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A Quick Guide To Concrete Deck Blocks

The structural integrity of your deck starts from the ground up. There’s one crucial aspect of your deck that sustains all that weight and ensures your deck remains even with the ground surface.

The deck blocks.

There are many types of deck blocks lately, and different ways to place the posts on the ground. However, concrete deck blocks remain deck builder’s favorite.

In this article, we’ll see how concrete deck blocks are one of the best choices for your deck blocking.

A concrete deck block with a piece of lumber and a metal frame

What Are Concrete Deck Blocks?

Concrete deck blocks are one of the most popular types of deck blocks. They are precast deck blocks made of concrete and have a rectangular or square shape.

Because of their durability and resistance, concrete deck blocks are a must in most deck building projects. They’re mostly used to place the posts on the ground (for a floating deck), but also to offer extra support for ground level decks.

Their main purpose: to spread the weight of your deck in the ground.

A deck block, in many aspects, is simply a “precast foundation,” a part of the deck foundation type that is recognized by building codes.

Sizes Of Concrete Deck Blocks

Concrete footings and deck blocks are subjected to all of the same regulations as a normal footing, whether or not they are cast-in-place.

The block must be at least 12 inches below grade, or below the local frost line. They may not, however, simply be placed at ground level.

Poured concrete footings are rather simple and resemble the top of a low-quality ballpoint pen. The concrete pier block has an inner wood deck support post.

The block’s concrete lugs perform the role of a pen cap’s sidewalls. You may just as easily lift a deck off the blocks as you would pull on a cap to reveal a pen. It’s all about putting things in their simplest form possible.

A concrete deck block with a wood post

Pros Of Concrete Deck Blocks

Cons Of Concrete Deck Blocks

Maximum Weight Concrete Deck Blocks Hold

A concrete deck block can bear a significant amount of weight since it has a footprint of 12 x 12 inches, as measured on a side. This is equal to 144 square inches.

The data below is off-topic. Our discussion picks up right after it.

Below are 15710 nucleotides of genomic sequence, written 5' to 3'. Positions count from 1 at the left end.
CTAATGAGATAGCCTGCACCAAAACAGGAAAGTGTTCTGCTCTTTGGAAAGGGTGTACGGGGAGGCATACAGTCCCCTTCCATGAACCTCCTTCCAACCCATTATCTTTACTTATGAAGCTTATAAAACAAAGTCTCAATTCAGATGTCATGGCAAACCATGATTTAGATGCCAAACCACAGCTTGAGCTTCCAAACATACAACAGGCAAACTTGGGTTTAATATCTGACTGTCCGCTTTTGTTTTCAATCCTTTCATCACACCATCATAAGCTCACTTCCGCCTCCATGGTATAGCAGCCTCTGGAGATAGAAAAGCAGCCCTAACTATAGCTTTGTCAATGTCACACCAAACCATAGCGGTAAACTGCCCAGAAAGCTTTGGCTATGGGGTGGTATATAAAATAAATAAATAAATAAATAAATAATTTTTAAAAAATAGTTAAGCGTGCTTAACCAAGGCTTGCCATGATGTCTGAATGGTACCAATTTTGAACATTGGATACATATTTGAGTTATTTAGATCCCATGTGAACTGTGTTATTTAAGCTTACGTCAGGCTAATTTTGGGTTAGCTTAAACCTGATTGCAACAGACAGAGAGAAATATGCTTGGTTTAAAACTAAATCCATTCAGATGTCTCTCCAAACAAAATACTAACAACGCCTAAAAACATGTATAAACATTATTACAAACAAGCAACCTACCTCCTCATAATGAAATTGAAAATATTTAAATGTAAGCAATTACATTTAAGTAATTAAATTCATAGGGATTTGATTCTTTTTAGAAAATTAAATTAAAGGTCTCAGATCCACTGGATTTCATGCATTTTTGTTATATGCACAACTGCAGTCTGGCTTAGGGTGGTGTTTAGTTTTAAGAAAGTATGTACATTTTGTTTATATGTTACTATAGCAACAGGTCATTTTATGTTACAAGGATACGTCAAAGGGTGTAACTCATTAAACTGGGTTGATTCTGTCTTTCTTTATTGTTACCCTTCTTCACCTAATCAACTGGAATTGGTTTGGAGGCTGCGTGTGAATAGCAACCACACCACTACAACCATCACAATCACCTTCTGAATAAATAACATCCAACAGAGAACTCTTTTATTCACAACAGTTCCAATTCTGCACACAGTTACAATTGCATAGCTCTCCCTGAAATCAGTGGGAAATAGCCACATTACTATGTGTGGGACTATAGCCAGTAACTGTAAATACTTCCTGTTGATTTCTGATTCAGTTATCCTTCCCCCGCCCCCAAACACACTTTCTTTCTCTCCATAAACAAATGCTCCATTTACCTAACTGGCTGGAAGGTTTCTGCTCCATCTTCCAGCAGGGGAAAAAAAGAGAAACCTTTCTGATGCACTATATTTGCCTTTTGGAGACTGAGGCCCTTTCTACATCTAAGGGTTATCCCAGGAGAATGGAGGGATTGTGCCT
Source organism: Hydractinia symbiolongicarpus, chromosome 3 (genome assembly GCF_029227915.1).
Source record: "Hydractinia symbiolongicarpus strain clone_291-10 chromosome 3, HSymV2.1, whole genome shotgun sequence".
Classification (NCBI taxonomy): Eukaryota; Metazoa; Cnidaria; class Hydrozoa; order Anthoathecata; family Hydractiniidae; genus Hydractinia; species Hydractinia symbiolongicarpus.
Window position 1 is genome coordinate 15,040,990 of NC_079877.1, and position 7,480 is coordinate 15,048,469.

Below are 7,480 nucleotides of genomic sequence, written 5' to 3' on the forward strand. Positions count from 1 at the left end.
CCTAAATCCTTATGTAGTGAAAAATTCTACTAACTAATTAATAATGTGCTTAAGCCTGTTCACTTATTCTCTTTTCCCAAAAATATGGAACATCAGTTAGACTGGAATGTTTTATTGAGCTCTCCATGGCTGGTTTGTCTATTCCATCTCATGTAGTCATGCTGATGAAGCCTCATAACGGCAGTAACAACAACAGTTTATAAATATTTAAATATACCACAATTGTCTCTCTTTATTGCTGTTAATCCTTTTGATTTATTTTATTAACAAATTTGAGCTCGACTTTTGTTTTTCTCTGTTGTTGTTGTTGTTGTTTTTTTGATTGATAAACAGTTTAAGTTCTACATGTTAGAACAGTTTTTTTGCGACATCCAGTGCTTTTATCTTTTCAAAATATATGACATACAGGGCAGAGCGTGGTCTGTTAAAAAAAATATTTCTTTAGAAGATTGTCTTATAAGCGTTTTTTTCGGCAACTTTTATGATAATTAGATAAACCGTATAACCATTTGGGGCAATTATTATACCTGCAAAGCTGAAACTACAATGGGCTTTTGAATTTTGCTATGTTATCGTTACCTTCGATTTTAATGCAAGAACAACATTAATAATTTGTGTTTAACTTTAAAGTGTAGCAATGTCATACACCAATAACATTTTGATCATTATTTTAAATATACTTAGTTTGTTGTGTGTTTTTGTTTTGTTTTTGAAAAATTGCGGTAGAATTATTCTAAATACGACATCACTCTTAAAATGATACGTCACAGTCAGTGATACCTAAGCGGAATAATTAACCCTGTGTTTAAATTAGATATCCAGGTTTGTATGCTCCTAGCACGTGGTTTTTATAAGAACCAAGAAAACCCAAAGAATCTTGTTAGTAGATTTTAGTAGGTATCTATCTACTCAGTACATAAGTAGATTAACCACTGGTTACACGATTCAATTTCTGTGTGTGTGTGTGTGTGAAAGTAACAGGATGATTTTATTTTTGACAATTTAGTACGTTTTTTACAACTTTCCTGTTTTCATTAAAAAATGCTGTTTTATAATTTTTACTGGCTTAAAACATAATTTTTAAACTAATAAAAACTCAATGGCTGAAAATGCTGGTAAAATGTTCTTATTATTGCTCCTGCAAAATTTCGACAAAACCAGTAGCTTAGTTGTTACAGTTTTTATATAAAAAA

A typical deck pier footer has a diameter of 20 or 24 inches. As a result, the 20-inch footing offers 314 square inches of bearing and the 24-inch footing has 452 square inches of bearing on the ground.

The best way to ensure your concrete footings are enough to sustain your deck is to contact a professional. It’s best to have a professional help you with the more technical aspects of deck building.

If anything goes wrong with your project, there’s been cases where the local building code office inspector asked for the construction to be demolished and started over because it wasn’t safe to continue the work.

An old deck frame being torn down

Frequently Asked Questions

Concrete deck blocks don’t require a bed of gravel or sand, and you can place them directly on the ground. However, make sure the ground is solid, and if it’s not, tamper it thoroughly before you install the block.

There’s no set in stone rule to how many feet you should have between each concrete deck block. Usually, they’ll end up 6 or 8 feet apart. If you’re working with a contractor, they’ll know how to calculate the total weight of your deck and where to place each block.

This depends entirely on the size and shape of your deck, and the deck framing. Your deck builder will do lots of math to determine the optimal number of concrete deck blocks without exceeding the budget. As a rule of thumb, the soil can only support 2,000 pounds per square foot.

For example, if a deck weights 12,000 pounds, you’ll need minimum 6 concrete deck footings (considering the weight is equally distributed to all posts). It’s best to be safe, so go for 8 to 10 blocks.


The safety of you and your loved ones while on your deck should be your main priority when building a deck. And there’s no way around it.

If you have experience with building floating decks, you could start planning and designing the deck, but you should leave its safety in the hands of professionals.

Concrete deck footings are great options to strengthen the integrity of your outdoor living space, but they require proper installation and distancing.

If you’re looking to have professional work on your deck, request a free quote today and we’ll get back to you as soon as possible. If you’re in a rush, call us today at (865) 801-4545 and let’s get straight to work!